By BONNIE BAILEY

H&T Correspondent

It’s a bird! It’s a plane! No, it’s a drone on the Jonesborough square. And thanks to an agreement between the Town of Jonesborough and Air One Media LLC, a flight service company owned by retired law enforcements officers Richie Hayward and Dean Chestnut, drone sightings could become a regular occurrence at future Jonesborough events and on Jonesborough property.

The agreement, signed earlier this year, stipulates that Hayward and Chestnut will provide aerial photography and videography for the city whenever called upon.

“Whenever they need us, they own us seven days a week, 24 hours a day,” Chestnut laughed.

Chestnut has been a pilot of unmanned radio-controlled aircraft for almost 30 years, and he and Hayward assisted in the development of the Unmanned Aerial Vehicle (UAV) Ordinance, which was passed by the Jonesborough Board of Mayor and Aldermen in May.   

“The Board of Mayor and Aldermen decided… they needed to come up with some kind of ordinance,” Chestnut said. “They knew of us and asked us to help them… and direct them on where they could go to do more research.”

The ordinance states that drones must be used with a line-of-sight operation, that they must be operated at 60 m.p.h. or below, and that the maximum altitude for drone operation is 400 feet. The ordinance also prohibits the use of a drone on public property without authorization, and requires licensing and insurance for drone operators, among other regulations.

“We’re just mainly interested that whoever is doing this in town is doing it in a professional way… and also that they are going to do it in a safe manner,” Town Administrator Bob Browning said, but he pointed out that there are exceptions for some of the regulations.

“If they are flying it on their own property, then that becomes a different story,” Browning said.

Chestnut said he was glad to see the ordinance put in place.

“A lot of towns are doing [ordinances],” Chestnut said. “I think it’s a good thing.” 

Drones that are flown irresponsibly and without adherence to Federal Aviation Administration (FAA) rules can pose a serious threat to other aircrafts and to people on the ground, Chestnut said.

“You can’t just get a drone and go out and fly,” Chestnut said. “Unfortunately, too many people are just out doing it and not using safety… they’re flying over people and crowds and cars, and flying at night when they’re not allowed.”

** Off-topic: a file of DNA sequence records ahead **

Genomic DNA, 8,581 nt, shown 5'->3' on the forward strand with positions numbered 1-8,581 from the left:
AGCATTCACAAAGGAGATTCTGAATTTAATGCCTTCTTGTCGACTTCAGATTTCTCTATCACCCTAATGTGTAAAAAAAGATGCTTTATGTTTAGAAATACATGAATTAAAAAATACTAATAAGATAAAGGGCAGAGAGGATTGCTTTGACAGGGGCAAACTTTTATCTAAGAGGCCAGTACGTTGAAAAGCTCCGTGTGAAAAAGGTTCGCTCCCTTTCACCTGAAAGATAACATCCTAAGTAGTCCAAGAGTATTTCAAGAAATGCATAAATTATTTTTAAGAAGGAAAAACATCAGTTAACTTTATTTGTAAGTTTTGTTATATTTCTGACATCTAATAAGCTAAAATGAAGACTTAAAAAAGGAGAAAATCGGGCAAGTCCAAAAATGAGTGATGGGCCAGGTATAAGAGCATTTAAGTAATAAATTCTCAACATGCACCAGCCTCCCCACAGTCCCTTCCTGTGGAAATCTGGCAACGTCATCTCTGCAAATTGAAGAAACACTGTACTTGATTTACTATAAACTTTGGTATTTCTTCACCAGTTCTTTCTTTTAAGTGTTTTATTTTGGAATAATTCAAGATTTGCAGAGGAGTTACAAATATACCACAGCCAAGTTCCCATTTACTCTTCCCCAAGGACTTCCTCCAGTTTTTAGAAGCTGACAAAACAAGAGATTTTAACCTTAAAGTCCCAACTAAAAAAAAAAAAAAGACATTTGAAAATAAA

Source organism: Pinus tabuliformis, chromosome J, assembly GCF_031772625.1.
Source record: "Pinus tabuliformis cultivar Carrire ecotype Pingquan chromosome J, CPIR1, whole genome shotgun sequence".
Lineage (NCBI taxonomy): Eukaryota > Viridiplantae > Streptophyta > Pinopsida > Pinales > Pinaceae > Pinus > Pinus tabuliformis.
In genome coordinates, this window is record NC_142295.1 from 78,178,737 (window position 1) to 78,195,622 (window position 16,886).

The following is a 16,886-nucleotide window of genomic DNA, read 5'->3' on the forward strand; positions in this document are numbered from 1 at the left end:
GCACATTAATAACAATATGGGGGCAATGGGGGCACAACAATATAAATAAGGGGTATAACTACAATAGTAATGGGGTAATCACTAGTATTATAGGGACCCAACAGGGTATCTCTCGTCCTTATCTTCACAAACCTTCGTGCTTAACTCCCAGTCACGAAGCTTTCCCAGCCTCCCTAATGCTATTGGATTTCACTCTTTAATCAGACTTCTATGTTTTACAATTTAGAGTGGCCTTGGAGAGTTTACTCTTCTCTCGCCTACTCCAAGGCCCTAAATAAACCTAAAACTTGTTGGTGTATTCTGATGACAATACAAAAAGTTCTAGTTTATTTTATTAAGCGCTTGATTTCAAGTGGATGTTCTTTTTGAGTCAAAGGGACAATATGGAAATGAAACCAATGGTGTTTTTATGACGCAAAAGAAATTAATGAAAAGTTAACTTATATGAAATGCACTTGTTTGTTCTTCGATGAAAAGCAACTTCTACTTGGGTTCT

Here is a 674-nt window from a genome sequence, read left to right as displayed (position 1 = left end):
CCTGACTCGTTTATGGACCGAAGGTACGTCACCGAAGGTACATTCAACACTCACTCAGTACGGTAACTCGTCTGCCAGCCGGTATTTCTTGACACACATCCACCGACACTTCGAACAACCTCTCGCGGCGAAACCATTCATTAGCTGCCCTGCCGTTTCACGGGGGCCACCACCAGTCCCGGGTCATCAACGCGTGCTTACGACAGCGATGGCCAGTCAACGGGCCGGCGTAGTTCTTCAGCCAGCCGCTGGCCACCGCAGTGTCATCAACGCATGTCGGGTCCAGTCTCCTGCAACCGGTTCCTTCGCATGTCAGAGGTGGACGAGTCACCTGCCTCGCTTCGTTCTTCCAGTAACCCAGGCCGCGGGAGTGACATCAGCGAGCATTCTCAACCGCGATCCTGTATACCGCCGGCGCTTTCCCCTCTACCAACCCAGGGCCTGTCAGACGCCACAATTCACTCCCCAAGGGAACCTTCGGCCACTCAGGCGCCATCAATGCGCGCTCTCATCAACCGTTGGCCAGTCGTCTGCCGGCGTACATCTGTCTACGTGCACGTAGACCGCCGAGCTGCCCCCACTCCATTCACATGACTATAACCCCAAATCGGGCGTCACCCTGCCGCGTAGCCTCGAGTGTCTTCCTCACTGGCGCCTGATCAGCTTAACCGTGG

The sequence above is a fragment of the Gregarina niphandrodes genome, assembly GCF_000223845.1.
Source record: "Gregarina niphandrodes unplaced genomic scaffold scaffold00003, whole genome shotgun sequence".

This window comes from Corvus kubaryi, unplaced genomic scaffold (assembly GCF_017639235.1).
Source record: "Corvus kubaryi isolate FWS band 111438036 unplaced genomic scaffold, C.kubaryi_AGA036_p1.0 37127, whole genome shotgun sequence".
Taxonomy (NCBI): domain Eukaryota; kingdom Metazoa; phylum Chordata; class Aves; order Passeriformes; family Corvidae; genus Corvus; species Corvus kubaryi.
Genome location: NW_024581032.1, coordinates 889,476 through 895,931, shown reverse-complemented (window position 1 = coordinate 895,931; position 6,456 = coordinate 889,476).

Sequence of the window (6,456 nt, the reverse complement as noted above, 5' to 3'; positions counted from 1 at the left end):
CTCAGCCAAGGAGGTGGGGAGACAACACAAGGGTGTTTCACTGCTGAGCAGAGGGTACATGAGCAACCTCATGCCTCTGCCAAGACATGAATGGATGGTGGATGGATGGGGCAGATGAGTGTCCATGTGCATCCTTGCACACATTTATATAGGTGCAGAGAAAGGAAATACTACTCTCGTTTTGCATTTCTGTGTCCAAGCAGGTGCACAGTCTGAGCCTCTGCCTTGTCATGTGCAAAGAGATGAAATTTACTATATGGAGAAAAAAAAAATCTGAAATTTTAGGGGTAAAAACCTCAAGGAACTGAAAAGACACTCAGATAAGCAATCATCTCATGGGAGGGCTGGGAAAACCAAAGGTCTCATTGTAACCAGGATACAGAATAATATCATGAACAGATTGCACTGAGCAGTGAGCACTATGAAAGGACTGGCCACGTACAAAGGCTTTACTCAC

To operate the unmanned aircrafts, Chestnut and Hayward obtained a license for remote pilots.

“To me it was like getting a private pilot’s license,” Hayward said. “We studied hundreds and hundreds of pages. You have to know all about the weather, charts, aeronautical winds, safety for flying in and around airports, what you can do and what you can’t do.”

Aerial photography and videography started out as a hobby, said Hayward, a professional photographer, but it quickly blossomed into something more.

“We were having so much fun doing it,” he said.

The duo founded Air One Media two years ago.

Air One Media uses drone-mounted cameras for aerial video and photography, shooting promotional videos, real estate listings, inspections, events, and more. The company is fully licensed and insured and is FAA-certified to fly commercially both day and night.

In addition to running their business, Hayward and Chestnut have taught a drone STEM camp program for kids and teens for the last two summers.

“We really enjoy that. These guys are really getting into it,” Chestnut said. “They want to design the drones, fly them, race them. Drone racing is a popular sport now… a multi-million-dollar industry, and those drones will fly in excess of 100 miles per hour.”

The uses for drones are incredible and almost endless, Chestnut said, and with all the concerns about privacy and safety, the challenge at times is getting the word out that drones can be beneficial.

Drones are being used in real estate, construction, media, security, law enforcement, search and rescue, agricultural and infrastructure maintenance and management, geographic mapping, and more. Technology companies are even finding ways to utilize them in warehouses and deliveries.

“This technology that we have here has really evolved over the last probably three or four years, so just imagine in another eight, nine, or ten years what the technology will be,” he said.

The technology may be new, but ordinances on aerial flight in Jonesborough are not according to Deborah Montanti, executive director of the Heritage Alliance.

In February of 1841, the Jonesborough Whig published a list of corporation laws passed at the January 28, 1841 Board of Mayor and Aldermen meeting, Montanti said, including the following law regarding aerial flight:

“That any person or persons flying a kite, raising a balloon, or throwing fireballs within the limits of the Corporation shall forfeit and pay the sum of Five Dollars for each and every offence.”

“As hot air balloons were all the rage during the 1840s, and hot air balloon crashes were a real threat for fire, we surmise this was Jonesborough’s attempt to lessen the towns exposure to such a fire,” Montanti said. “We have no record of any such occurrence in Jonesborough, so perhaps it worked?”

If you need any type of aerial photos, videos, etc., or would like information about the use and operation of a drone or a demonstration, contact Air One Media at 423-767-1513 (Dean Chestnut) or 305-216-6666 (Richie Hayward) or visit their website at www.AirOneMedia.com.